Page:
East End girls
This is something of an accidental blog post. We were asked recently for some information about young people, which I misinterpreted as asking about differences between local authorities.
One difference between local authorities which has long intrigued me is how different are males and females -- and whether if, in some local authorities, they are more equal. So, we have known for a long while that self-esteem scores are different between males and females, where males score a little higher than females. From the more than 7000 year 10 students in our 2017 data bank, we see males scoring an average of 13.4 (on a scale from 0 to 18) while females score 11.9 -- a difference of 1.5 points. If we use the standardized difference between means as our effect size (Cohen's d), we have an effect size of sex on self-esteem of 0.45, which Cohen would describe as a medium-sized effect.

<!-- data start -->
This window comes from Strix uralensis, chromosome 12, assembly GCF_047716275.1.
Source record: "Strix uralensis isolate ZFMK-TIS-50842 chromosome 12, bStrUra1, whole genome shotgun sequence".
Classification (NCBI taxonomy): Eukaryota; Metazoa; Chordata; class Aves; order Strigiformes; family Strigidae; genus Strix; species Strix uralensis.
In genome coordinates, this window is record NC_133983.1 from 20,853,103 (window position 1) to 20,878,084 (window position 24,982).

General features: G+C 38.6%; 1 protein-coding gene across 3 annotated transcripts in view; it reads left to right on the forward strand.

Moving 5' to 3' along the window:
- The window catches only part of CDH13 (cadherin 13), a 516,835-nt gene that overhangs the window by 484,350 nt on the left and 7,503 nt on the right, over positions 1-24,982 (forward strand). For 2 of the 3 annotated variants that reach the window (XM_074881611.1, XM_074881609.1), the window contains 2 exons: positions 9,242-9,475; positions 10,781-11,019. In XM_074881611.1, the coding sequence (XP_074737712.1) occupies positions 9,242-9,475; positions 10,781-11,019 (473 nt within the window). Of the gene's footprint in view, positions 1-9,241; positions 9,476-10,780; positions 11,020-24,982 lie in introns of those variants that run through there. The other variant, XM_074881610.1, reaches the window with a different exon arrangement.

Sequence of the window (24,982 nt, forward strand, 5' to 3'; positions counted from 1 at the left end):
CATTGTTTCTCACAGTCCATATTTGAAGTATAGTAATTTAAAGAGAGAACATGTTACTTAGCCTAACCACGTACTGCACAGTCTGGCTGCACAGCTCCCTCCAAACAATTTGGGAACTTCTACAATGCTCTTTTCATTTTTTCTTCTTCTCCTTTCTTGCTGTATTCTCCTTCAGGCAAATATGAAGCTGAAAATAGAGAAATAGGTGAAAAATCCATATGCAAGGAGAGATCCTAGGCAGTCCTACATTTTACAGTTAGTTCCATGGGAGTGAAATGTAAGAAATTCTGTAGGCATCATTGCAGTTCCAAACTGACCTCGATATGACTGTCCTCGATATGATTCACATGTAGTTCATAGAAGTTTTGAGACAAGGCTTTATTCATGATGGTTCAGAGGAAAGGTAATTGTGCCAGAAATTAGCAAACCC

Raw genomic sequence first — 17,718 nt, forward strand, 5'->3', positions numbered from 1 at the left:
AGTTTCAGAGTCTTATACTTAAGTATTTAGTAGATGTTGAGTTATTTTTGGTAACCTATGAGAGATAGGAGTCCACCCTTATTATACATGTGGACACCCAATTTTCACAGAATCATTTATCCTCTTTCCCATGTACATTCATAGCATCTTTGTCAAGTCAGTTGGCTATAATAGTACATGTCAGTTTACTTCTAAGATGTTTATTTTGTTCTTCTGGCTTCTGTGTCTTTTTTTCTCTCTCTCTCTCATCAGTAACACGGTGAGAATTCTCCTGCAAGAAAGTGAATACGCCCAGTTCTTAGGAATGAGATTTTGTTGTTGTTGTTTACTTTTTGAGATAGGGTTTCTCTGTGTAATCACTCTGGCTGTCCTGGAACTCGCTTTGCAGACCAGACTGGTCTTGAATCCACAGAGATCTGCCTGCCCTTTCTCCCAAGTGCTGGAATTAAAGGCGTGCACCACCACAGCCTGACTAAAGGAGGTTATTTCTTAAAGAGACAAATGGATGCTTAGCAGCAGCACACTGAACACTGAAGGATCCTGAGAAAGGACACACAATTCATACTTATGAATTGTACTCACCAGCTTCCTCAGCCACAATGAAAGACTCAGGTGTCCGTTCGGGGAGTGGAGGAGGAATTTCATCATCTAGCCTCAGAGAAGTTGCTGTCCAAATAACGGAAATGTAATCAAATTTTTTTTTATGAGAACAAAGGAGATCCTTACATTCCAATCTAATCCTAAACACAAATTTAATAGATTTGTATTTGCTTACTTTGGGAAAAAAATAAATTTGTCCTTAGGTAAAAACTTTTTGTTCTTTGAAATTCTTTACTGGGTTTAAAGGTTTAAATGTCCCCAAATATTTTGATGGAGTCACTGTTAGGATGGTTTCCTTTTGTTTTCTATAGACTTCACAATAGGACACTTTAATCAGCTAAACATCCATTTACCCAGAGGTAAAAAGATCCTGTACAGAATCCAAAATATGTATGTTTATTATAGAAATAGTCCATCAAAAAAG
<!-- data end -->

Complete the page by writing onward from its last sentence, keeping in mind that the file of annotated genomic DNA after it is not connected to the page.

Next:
But the difference, and the effect size, is not the same across the country. The smallest effect size we see in any local authority is 0.13 (a small effect) while the largest is 0.74, which is quite a large effect.
On a chart, it looks like this:
The overall figures for the whole sample of 7000 are shown as 'All'; the figures for 17 different local authorities A-T are shown in order of effect size, from smallest to largest. Blue bars show the mean male self-esteem scores; orange bars, the mean scores for females; overall score is shown as a dash; the effect size (Cohen's d) is shown as a line of crosses and is plotted on the right-hand axis.
[One local authority (K) used a different scale to others, which you can see, but its effect size was quite ordinary.]
Now, wouldn't it be interesting if the areas at one end of the chart all had something in common? In fact, of the 17 local authorities, 5 were London boroughs; of the four local authorities with the smallest effect sizes, three were London boroughs, while another came in sixth (that is of the six local authorities with the smallest effect sizes, four were London boroughs).